Friday, February 07, 2020

Forgotten Books: Dead Horse - Walter Satterthwait

I first encountered the work of Raoul Whitfield in the great 1967 anthology THE HARDBOILED DICKS, which included one of his Jo Gar stories published in BLACK MASK under the pseudonym Ramon Decolta. I’ve read other stories by Whitfield over the years, as well as his novel GREEN ICE, and enjoyed all of them. I didn’t know about the mysterious suicide—or was it?—of Whitfield’s second wife, beautiful heiress Emily Vanderbilt, until Bill Crider reviewed Walter Satterthwait’s novel about the case, DEAD HORSE, several years ago. Did I say several years? Try a little more than twelve years! Man, time flies, doesn’t it?

But ever since reading Bill’s review, I’ve wanted to read Satterthwait’s novel, and as it turns out, Stark House is going to be reprinting it in the very near future, so you can read it, too. It’s a dandy, as you’d expect from Satterthwait, who’s a consistently fine writer.

Original edition (2006)
Whitfield was one of the most successful of the early hardboiled writers, publishing prolifically in the pulps and enjoying considerable success with his novels. When he married his second wife, Emily Vanderbilt, they moved to a ranch called Dead Horse outside Las Vegas, New Mexico, and lived the high life there as Whitfield’s ability to write, or at least his willingness to write, dried up. That, along with his wandering eye, caused trouble between the couple, and they separated. Then Emily died of what was ruled a self-inflicted gunshot wound.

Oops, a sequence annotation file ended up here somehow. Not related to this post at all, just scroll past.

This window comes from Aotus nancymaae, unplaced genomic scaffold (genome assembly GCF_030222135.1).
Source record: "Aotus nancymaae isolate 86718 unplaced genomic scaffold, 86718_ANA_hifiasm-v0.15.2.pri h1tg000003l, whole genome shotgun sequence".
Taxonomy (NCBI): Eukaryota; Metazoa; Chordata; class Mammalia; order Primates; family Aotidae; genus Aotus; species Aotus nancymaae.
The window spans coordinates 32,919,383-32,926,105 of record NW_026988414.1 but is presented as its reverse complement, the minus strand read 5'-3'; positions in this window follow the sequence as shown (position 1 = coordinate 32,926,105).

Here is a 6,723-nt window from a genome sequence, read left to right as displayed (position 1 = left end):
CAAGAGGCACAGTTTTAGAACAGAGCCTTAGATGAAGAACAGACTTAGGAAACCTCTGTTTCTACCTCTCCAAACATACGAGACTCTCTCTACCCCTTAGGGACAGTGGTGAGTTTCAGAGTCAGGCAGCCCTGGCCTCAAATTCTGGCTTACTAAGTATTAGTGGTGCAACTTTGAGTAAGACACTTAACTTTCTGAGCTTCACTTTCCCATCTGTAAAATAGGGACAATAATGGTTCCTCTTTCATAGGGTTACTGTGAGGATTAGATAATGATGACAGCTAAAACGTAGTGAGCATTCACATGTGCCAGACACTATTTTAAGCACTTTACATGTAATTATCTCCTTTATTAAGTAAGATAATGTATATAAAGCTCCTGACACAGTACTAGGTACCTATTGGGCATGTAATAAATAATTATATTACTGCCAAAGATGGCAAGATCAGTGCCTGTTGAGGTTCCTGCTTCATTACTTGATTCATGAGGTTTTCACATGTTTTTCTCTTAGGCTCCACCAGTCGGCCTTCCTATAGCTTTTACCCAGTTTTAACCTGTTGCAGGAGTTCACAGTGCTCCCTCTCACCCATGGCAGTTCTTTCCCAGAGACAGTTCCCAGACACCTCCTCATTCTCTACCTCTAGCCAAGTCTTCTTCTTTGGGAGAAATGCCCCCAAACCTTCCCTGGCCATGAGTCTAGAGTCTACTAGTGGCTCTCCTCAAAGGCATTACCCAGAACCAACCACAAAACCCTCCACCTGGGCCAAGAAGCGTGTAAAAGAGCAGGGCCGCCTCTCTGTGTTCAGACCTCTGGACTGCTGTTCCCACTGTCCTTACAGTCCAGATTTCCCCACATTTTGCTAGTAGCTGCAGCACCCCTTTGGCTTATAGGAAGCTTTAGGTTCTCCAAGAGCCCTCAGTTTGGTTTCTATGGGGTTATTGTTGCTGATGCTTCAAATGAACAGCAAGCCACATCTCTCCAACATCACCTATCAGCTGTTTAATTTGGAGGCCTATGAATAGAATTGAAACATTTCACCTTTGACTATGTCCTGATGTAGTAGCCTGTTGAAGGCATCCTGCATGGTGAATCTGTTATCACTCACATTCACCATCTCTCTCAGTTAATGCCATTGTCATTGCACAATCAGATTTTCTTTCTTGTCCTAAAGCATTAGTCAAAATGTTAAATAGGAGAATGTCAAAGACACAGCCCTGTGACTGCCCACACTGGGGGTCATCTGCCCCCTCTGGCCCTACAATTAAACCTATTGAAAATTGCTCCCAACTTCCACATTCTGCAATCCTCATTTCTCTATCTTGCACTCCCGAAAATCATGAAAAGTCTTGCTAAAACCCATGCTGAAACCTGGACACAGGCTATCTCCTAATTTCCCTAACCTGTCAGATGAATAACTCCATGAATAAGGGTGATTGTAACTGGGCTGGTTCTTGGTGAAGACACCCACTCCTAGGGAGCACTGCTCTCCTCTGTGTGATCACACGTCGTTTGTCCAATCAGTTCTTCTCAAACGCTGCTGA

All that is factual, and presented with Satterthwait’s usual meticulous research. The fiction comes in as he uses flashbacks to fill in the details of the relationship between Whitfield and Emily, and then, following her death, he invents the character of the local sheriff who investigates the case, a man who has a tragedy of his own in the past.

Satterthwait’s prose is as smooth as can be, and his dialogue and characters are vivid and compelling, making DEAD HORSE a great pleasure to read. It flows right along, and if not everything is wrapped up in a neat, pretty bow, well, neither is life. This is a very good book, and the Stark House edition includes the usual fine introduction by Rick Ollerman, who writes about hardboiled fiction and authors as well as anybody around these days. I give DEAD HORSE a high recommendation, and I’m glad Stark House is bringing it back into print.


Walker Martin said...

As James points out, Goulart's THE HARDBOILED DICKS is a great anthology of tough stories from BLACK MASK, DIME DETECTIVE, and DETECTIVE FICTION WEEKLY. Back in the 1960's it got me interested in collecting all three of these magazines. I believe I have the 2006 edition of DEAD HORSE around somewhere but I've misplaced it. We all need to support Stark House so I'll order it anyway.

James Reasoner said...

THE HARDBOILED DICKS was certainly a great influence on me and is one of my all-time favorite books. I knew what the pulps were before I read it, but it really made me a fan of hardboiled detective yarns. Before that, I'd read Mike Shayne and Donald Lam/Bertha Cool novels, but that was about it for my experience in the genre.